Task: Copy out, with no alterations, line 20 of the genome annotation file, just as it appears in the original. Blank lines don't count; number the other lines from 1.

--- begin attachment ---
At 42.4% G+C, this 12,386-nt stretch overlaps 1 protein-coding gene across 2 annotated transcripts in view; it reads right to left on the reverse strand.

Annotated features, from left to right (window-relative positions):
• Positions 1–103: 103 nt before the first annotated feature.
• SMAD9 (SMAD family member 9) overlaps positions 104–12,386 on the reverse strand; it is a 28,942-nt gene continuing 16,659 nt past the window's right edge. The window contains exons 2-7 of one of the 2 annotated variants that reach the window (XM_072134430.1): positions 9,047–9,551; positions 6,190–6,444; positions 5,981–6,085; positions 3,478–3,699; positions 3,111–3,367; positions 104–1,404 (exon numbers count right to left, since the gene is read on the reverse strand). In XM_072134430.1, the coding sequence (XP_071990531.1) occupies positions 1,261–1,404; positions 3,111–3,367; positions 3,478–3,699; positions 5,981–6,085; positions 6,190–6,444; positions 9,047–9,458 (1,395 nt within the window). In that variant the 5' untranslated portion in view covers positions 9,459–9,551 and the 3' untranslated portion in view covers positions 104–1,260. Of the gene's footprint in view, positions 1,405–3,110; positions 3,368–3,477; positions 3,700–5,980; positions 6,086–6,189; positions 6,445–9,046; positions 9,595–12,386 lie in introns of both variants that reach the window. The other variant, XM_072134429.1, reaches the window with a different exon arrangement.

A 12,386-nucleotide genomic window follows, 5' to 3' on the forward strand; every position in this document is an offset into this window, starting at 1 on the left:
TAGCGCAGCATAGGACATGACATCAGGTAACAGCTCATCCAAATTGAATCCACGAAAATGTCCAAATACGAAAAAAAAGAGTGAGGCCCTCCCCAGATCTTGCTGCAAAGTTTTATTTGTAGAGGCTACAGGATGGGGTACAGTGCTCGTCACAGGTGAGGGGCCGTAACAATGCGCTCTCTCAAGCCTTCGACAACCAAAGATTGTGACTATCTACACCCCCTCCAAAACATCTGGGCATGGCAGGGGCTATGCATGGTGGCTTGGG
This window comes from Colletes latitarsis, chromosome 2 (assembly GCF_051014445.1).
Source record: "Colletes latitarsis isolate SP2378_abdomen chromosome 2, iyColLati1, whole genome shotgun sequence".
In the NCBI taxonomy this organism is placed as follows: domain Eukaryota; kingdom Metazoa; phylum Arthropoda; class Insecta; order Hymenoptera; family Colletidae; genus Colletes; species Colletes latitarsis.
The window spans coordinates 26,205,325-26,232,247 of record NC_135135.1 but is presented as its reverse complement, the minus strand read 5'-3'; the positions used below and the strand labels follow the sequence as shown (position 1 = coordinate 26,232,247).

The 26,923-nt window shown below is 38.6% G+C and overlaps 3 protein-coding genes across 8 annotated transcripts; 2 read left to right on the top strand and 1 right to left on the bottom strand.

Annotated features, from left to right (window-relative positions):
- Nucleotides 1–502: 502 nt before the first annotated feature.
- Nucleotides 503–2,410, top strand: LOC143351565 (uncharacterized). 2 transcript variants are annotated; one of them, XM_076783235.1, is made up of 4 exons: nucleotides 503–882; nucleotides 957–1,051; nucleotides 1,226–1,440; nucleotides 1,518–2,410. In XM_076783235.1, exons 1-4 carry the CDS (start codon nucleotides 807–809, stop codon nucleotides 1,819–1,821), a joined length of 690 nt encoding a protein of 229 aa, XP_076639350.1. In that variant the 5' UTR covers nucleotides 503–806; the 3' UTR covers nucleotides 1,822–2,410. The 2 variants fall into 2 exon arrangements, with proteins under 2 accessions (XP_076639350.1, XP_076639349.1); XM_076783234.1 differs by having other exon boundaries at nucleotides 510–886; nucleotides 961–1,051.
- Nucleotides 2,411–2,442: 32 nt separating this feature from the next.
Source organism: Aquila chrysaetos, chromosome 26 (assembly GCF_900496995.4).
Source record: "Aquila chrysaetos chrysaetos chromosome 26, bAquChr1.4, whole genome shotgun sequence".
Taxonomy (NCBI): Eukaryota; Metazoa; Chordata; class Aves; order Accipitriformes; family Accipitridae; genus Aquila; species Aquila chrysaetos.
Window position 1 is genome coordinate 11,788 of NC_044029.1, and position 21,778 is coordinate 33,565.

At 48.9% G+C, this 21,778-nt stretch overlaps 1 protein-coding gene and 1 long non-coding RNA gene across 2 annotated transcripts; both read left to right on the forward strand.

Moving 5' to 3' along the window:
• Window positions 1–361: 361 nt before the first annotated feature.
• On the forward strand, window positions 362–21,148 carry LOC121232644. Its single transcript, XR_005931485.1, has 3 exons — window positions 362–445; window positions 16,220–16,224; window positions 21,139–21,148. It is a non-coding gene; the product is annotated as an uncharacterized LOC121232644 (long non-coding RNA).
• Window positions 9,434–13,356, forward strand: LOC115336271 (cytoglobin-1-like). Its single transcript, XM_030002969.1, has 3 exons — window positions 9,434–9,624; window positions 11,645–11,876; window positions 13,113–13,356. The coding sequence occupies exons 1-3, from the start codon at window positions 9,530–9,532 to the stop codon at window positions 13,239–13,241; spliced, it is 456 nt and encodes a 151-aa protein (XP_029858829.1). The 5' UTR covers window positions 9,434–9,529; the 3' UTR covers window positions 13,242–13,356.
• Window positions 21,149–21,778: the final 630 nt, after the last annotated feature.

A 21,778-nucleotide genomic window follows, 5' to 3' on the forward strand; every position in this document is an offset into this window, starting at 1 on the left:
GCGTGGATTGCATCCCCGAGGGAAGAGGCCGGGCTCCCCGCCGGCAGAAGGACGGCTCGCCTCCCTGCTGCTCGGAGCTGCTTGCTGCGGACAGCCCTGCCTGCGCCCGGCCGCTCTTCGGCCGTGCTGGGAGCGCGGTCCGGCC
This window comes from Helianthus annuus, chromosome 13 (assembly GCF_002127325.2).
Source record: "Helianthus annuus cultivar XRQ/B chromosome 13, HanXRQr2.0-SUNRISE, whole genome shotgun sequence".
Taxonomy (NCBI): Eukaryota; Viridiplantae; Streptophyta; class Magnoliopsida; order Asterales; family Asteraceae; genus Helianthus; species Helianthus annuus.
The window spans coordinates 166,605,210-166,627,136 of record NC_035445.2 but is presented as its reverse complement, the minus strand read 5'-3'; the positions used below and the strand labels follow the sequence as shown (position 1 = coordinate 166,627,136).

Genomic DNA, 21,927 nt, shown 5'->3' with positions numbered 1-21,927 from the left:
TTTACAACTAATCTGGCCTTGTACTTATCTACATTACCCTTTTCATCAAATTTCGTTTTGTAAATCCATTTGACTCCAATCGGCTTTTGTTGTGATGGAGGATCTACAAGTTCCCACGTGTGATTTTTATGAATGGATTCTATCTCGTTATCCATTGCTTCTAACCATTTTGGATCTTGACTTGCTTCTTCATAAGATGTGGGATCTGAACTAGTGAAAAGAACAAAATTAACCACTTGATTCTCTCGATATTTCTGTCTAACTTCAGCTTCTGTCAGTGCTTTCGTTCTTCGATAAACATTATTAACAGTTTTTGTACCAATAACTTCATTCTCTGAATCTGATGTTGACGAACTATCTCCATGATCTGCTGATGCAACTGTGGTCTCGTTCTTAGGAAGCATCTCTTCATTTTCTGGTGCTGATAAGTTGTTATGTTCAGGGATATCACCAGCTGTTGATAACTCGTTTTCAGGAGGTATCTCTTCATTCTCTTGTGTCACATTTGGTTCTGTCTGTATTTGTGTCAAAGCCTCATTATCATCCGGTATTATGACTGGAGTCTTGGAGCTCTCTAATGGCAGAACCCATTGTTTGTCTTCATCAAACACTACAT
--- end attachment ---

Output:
At 48.9% G+C, this 21,778-nt stretch overlaps 1 protein-coding gene and 1 long non-coding RNA gene across 2 annotated transcripts; both read left to right on the forward strand.